Job search is a draining and discouraging process at times. (Or, is that most of the time?) Well, maybe not, unless you make it so.
The truth is that most of us financial types stay in jobs a lot longer than those in other disciplines like marketing or sales. In addition, most of the work we do is being Mr./Ms. Inside where others know us. The need to “explain ourselves” just isn’t part of our make-up. (Besides, do they want that check signed or not? Ah, the golden rule. He/she who has the gold or controls the gold, makes the rules.)
At the end of the movie “Good Fellas,” the wise guy who has ratted out his fellow mobsters is lamenting the fact that now he has to live like a regular guy. No more wads of money to spend, no more wild times.
Well, welcome to the world of job search. It is indeed humbling. Like it or not, at every possible occasion you need to be able to present your credentials. Yes, I know it hurts to have to “justify” yourself to those you may think are just gatekeepers, but they now have the gold (a possible job), and you’ve got to do it. Furthermore, you have to appear like you are enjoying it.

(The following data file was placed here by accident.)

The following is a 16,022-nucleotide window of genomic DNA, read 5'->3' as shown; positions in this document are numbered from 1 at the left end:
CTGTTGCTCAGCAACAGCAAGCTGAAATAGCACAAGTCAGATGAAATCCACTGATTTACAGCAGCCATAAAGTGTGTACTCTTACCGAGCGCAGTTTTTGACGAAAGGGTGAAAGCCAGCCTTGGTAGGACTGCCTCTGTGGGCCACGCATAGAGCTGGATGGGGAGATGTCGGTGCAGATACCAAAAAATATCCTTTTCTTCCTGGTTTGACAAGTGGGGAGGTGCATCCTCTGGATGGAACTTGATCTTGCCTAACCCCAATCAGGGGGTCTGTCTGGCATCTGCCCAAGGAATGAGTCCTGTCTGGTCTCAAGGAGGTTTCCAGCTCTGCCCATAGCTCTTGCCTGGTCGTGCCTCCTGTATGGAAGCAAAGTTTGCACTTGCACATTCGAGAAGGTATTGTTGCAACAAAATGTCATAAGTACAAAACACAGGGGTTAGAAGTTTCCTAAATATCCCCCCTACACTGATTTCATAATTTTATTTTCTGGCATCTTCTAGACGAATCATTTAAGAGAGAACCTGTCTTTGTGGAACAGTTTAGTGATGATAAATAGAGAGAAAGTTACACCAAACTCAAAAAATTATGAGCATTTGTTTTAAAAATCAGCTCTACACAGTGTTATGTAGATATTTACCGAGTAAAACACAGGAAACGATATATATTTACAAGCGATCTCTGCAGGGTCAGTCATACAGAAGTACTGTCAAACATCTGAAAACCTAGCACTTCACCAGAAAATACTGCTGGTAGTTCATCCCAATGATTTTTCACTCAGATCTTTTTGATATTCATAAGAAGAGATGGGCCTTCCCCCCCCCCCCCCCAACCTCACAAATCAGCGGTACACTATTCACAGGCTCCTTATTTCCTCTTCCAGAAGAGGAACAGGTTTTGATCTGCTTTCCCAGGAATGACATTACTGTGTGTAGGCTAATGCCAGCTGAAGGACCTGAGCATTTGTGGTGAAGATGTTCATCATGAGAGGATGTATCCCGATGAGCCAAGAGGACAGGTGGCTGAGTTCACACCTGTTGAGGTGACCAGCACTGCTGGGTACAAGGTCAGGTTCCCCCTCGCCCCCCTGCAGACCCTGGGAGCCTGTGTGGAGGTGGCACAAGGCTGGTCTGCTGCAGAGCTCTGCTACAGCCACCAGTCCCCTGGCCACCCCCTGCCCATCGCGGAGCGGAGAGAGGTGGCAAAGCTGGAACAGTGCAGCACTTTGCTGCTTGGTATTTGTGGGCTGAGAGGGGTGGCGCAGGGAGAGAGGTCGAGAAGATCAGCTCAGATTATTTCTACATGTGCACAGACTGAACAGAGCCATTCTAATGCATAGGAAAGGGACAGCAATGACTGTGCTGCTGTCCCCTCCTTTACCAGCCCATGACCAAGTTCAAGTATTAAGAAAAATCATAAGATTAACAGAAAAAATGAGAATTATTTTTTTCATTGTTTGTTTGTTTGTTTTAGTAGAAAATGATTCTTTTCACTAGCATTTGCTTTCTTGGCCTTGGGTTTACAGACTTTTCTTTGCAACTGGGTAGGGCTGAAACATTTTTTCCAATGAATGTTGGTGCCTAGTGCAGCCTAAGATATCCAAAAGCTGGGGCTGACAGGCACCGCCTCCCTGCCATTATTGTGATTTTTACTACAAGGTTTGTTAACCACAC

There was once a door to door salesman who came to our house to try to sell us a vacuum cleaner that used water as a filter. Apparently his sales pitch had a set sequence that began with all the things this device would do OTHER than vacuum rugs and he had to go through it step by step, feature by feature before he would show us the important part or even tell us what it cost.
At some point he took out a flood light of sorts and held it under the part of the vacuum with the water filter. Alas, by this time I was well past slap happy and started laughing because the thought ran through my mind that this guy was going to electrocute himself and I was going to have to call the company to come pick him up. (And, I don’t mean a chuckle, I mean laughing with tears rolling down my cheeks, and I couldn’t stop.)
Hopefully none of us will experience such a disastrous situation when we are presenting our credentials to someone we don’t know, but every time I do I think of that evening. I really felt bad for the guy, but he just struck me funny.
However, I had to respect his ability not to “pack up his tools and go home.” To a degree he never missed a beat. How was he able to do it? My guess is practice, practice, and more practice.
The discomfort you may feel in “doing your pitch” comes from unfamiliarity. It is a process that is new to you and you don’t necessarily “own” the many components.
Like an actor in a play, the more you rehearse your lines, the more you can make them sound natural. The more mentally prepared you are to “endure the slings and arrows” of this process, the less it will hurt.
Actually, if you really get into what you need to do and the more you study the steps and structure, it can almost be fun. (Okay, but maybe at least bearable.)